Lastly, you will spend much of your life wondering if you will ever amount to anything. Wondering where this journey of curiosity will land you. And at 40 I honestly have to say, I don’t know – yet – but wasn’t the ride exhilarating? You may start facilitating workshops and giving talks, having to google ”how to be a facilitator”. But you will grow, and in no time you will find yourself on the stage at the Palais in Cannes and the Sydney Opera House. You may start by studying economics to find out how the world works, and in no time you will find yourself lecturing a very different kind of economics to 500 students at a time. You may start by becoming a mother, desperately concerned for her children’s future, and in no time you will find yourself a futurist thinking about everyone’s childrens’ futures. From little things big things grow, but you have to be brave enough to fail. Capitalism doesn’t like failure, and it tells us stories about how we must be perfect and successful. But there is no perfect, and successful in what way? If you tried you are successful. If you learnt something, it was worth it.

I could write forever with the lessons I have learnt, but I know that you, my younger self, are eager to take action. So here are some more quick lessons that I learnt the hard way:

  • Respect your mother, because you will not understand all that she has done for you until you become one.
  • When everything seems overwhelming, the trees have the answer, or rather the question – does it all really matter if you are 100 years old?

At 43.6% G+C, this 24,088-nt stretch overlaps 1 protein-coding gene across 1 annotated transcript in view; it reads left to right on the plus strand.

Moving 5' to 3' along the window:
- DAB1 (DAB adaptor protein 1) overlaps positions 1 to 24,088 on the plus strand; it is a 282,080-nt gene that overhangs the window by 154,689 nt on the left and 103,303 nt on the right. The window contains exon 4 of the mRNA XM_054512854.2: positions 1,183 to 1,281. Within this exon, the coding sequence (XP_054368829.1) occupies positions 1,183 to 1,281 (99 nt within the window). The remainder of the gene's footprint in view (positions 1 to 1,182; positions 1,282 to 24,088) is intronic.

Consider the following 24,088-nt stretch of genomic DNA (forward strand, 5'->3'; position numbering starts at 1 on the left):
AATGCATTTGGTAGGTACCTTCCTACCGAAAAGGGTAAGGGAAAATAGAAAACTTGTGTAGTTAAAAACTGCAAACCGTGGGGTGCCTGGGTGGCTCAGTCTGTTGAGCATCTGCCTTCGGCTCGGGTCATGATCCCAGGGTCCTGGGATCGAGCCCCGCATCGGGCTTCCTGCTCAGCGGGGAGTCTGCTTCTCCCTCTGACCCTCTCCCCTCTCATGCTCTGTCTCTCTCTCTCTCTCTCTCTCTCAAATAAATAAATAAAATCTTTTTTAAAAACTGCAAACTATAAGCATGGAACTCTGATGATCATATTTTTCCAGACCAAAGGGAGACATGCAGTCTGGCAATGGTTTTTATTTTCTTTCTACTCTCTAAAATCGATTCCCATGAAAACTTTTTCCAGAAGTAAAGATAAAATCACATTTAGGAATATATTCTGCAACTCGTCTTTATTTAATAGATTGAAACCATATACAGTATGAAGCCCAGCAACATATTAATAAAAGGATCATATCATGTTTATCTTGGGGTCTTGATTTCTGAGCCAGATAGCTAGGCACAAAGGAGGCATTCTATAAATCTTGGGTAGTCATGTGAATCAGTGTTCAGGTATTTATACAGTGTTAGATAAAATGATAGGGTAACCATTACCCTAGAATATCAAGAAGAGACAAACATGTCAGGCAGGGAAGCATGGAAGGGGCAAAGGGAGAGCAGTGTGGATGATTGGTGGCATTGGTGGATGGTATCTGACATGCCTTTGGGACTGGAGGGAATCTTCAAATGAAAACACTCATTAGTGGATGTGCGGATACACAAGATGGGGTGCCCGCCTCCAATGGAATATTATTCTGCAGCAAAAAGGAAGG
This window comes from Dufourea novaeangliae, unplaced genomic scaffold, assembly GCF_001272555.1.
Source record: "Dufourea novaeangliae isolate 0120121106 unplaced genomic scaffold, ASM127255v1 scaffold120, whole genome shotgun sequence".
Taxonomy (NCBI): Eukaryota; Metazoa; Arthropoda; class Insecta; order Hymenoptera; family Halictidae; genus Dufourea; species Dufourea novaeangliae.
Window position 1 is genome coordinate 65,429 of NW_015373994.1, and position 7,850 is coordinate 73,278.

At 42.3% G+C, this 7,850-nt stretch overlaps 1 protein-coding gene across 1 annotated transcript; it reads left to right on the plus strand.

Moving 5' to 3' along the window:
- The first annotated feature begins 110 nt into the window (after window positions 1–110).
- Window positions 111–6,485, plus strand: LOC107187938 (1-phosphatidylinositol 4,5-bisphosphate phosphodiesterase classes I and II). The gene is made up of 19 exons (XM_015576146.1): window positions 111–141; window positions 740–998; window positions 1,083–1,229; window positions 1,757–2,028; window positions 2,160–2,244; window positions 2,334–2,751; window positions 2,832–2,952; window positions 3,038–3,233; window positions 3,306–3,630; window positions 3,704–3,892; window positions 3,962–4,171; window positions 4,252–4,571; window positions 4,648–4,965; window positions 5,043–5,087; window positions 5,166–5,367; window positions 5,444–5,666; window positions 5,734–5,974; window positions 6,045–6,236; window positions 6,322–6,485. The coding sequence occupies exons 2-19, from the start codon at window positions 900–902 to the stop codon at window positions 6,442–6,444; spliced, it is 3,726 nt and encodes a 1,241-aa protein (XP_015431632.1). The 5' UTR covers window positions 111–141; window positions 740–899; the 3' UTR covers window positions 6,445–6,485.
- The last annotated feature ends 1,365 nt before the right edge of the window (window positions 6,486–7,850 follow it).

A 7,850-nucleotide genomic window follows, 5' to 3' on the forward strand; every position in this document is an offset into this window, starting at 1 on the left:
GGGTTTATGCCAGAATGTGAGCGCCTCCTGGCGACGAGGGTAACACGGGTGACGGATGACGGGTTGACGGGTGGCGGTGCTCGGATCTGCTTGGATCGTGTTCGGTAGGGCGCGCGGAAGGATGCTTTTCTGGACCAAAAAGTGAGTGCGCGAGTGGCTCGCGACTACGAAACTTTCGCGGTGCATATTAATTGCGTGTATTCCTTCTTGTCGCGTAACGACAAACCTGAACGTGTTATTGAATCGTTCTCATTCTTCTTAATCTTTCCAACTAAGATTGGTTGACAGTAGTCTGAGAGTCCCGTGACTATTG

• Your body is amazing. Never let anyone tell you it isn’t. It will never be perfect but it will grow two babies, it will bend into amazing shapes, and run distances you never thought possible. It will also change, and bear marks of the adventures you have been through. Be kind to it. Even when it fails you.
  • Don’t collect stuff. Collect friendships. When you really need something, a friend will give it to you, along with what you really need, like compassion, kindness and care.
  • Learn to love cooking and the wonders of preparing fresh produce. It will remind you of how much nature loves you and gives to you every day.
  • Lastly, everything can either be seen as a game or an adventure. Games only have winners, because they also have losers. Adventures have heroes, because the only battle is with the unknown.

Go and live a wonderful life. Keep capitalism out of your head, and keep nature in your heart. Know that you belong to this earth because you are part of it. No matter what stories you hear, you don’t need to be more, have more, do more. You don’t need to prove yourself because you are as perfect as the trees that grow in the forest and the stars that sparkle in the sky.

Claire Marshall is an award-winning futurist whose work focuses on how stories shape how we imagine futures. She is an experienced keynote speaker and facilitator who helps individuals and organisations see the stories that govern their thinking. An ex-TV director, she incorporates art and storytelling into her work, and her major work Museum of Futures, has been exhibited nationally and internationally. She is currently undertaking a doctorate at the University of Technology Sydney and lectures there, when she is not at home tending to her syntropic garden and two children.